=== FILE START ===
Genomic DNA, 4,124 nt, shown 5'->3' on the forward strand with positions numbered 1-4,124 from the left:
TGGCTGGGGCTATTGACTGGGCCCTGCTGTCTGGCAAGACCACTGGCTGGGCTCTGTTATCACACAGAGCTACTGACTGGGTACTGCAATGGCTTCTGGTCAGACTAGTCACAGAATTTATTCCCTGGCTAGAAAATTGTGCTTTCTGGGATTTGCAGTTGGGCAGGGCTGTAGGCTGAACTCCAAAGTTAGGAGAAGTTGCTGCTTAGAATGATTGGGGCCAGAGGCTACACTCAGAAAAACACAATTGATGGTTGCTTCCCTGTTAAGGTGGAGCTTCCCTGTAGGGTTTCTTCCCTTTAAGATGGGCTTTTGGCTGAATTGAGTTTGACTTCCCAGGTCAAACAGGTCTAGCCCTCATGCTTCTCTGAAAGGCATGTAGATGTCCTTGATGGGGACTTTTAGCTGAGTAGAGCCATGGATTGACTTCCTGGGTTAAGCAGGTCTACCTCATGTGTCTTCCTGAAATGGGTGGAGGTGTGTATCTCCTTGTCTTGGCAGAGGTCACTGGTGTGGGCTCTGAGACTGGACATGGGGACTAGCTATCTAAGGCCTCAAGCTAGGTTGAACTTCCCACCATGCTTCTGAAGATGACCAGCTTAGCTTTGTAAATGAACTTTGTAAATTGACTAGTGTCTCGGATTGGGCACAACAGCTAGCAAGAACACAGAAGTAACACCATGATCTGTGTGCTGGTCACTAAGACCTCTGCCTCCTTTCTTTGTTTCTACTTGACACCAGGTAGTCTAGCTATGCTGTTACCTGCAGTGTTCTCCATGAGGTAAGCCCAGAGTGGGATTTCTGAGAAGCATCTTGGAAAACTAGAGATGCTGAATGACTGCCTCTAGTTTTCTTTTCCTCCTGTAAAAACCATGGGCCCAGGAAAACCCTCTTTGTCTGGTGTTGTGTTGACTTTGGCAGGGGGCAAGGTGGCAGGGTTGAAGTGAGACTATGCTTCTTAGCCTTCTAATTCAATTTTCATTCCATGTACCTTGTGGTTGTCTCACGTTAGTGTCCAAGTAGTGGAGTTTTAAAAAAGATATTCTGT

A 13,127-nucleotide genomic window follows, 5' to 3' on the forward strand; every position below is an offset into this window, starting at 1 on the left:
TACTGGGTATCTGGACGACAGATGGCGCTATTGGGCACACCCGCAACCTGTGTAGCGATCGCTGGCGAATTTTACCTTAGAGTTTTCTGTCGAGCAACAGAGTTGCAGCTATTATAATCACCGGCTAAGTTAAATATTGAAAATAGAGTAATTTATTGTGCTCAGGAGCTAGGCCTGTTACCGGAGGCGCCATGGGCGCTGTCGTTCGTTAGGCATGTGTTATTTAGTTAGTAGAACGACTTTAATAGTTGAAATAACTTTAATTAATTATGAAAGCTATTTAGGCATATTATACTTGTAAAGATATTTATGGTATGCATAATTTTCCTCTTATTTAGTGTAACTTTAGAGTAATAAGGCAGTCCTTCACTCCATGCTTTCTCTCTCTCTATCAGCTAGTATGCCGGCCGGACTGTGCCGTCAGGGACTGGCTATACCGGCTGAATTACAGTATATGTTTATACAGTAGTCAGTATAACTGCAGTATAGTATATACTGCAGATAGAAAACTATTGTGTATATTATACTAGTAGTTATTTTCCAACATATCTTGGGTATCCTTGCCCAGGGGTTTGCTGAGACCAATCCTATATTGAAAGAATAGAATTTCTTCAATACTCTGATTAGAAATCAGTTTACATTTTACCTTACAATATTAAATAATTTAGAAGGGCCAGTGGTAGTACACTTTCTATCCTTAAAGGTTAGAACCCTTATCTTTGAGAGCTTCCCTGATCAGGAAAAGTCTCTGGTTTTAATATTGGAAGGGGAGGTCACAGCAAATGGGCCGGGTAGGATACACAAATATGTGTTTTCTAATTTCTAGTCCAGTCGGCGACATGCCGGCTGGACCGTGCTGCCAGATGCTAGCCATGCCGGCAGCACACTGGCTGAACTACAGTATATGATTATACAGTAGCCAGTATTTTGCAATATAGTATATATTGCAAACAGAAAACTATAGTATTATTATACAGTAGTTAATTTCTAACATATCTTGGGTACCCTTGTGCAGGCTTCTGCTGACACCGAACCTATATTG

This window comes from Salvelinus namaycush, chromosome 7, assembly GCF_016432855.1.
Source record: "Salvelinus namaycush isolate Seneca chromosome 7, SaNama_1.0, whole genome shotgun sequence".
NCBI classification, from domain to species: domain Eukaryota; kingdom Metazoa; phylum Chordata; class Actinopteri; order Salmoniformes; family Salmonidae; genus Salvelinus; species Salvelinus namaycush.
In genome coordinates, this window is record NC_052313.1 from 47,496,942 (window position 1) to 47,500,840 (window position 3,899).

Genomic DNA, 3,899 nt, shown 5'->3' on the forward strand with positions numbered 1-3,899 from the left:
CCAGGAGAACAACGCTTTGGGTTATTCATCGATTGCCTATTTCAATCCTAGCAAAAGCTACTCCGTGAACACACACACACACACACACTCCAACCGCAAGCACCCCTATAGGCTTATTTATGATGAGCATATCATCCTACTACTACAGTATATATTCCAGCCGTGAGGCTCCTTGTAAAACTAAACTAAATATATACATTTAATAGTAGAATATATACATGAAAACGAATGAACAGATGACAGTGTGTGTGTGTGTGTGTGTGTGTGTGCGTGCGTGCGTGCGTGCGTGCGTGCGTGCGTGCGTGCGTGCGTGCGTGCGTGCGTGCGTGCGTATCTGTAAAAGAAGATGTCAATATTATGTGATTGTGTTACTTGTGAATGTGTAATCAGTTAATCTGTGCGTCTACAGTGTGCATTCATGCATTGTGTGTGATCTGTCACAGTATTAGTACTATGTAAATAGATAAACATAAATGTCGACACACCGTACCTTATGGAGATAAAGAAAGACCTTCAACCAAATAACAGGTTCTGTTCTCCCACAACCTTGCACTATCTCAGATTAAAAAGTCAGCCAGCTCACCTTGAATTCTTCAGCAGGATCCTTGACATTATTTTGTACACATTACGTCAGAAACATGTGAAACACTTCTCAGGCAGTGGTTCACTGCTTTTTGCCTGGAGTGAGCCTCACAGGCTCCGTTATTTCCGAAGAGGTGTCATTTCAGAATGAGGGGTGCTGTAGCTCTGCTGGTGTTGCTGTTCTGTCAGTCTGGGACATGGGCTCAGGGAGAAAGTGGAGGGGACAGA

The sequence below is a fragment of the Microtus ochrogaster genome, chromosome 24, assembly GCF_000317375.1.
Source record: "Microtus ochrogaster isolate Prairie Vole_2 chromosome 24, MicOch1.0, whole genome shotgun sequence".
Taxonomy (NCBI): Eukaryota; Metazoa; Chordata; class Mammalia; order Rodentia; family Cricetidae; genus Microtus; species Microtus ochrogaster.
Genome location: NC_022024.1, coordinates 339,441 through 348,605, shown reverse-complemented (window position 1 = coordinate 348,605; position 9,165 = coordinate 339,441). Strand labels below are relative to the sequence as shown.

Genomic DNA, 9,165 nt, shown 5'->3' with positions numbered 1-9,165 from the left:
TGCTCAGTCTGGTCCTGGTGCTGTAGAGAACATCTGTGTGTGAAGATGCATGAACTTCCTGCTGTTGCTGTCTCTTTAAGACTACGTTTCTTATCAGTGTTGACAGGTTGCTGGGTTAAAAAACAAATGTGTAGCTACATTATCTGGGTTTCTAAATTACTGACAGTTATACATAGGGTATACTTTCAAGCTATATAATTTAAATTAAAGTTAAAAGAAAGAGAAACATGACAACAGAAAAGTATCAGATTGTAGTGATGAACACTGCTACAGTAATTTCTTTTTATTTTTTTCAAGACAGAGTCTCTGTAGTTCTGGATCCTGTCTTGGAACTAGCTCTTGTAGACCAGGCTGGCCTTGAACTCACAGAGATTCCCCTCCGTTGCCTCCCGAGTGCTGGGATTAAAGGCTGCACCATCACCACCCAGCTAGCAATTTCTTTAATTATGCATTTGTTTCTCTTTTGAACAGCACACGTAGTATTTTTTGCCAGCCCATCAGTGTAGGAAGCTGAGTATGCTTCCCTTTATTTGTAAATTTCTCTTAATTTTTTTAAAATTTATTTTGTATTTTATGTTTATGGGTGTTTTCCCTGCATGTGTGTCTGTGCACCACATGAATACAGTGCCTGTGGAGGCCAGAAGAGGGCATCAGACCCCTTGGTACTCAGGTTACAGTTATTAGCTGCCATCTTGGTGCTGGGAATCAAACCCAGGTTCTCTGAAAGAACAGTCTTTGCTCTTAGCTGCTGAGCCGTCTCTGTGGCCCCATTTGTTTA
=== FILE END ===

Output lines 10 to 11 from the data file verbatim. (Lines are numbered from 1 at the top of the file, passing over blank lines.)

CCAGGAGAACAACGCTTTGGGTTATTCATCGATTGCCTATTTCAATCCTAGCAAAAGCTACTCCGTGAACACACACACACACACACACTCCAACCGCAAGCACCCCTATAGGCTTATTTATGATGAGCATATCATCCTACTACTACAGTATATATTCCAGCCGTGAGGCTCCTTGTAAAACTAAACTAAATATATACATTTAATAGTAGAATATATACATGAAAACGAATGAACAGATGACAGTGTGTGTGTGTGTGTGTGTGTGTGTGCGTGCGTGCGTGCGTGCGTGCGTGCGTGCGTGCGTGCGTGCGTGCGTGCGTGCGTGCGTGCGTATCTGTAAAAGAAGATGTCAATATTATGTGATTGTGTTACTTGTGAATGTGTAATCAGTTAATCTGTGCGTCTACAGTGTGCATTCATGCATTGTGTGTGATCTGTCACAGTATTAGTACTATGTAAATAGATAAACATAAATGTCGACACACCGTACCTTATGGAGATAAAGAAAGACCTTCAACCAAATAACAGGTTCTGTTCTCCCACAACCTTGCACTATCTCAGATTAAAAAGTCAGCCAGCTCACCTTGAATTCTTCAGCAGGATCCTTGACATTATTTTGTACACATTACGTCAGAAACATGTGAAACACTTCTCAGGCAGTGGTTCACTGCTTTTTGCCTGGAGTGAGCCTCACAGGCTCCGTTATTTCCGAAGAGGTGTCATTTCAGAATGAGGGGTGCTGTAGCTCTGCTGGTGTTGCTGTTCTGTCAGTCTGGGACATGGGCTCAGGGAGAAAGTGGAGGGGACAGA

The sequence below is a fragment of the Microtus ochrogaster genome, chromosome 24, assembly GCF_000317375.1.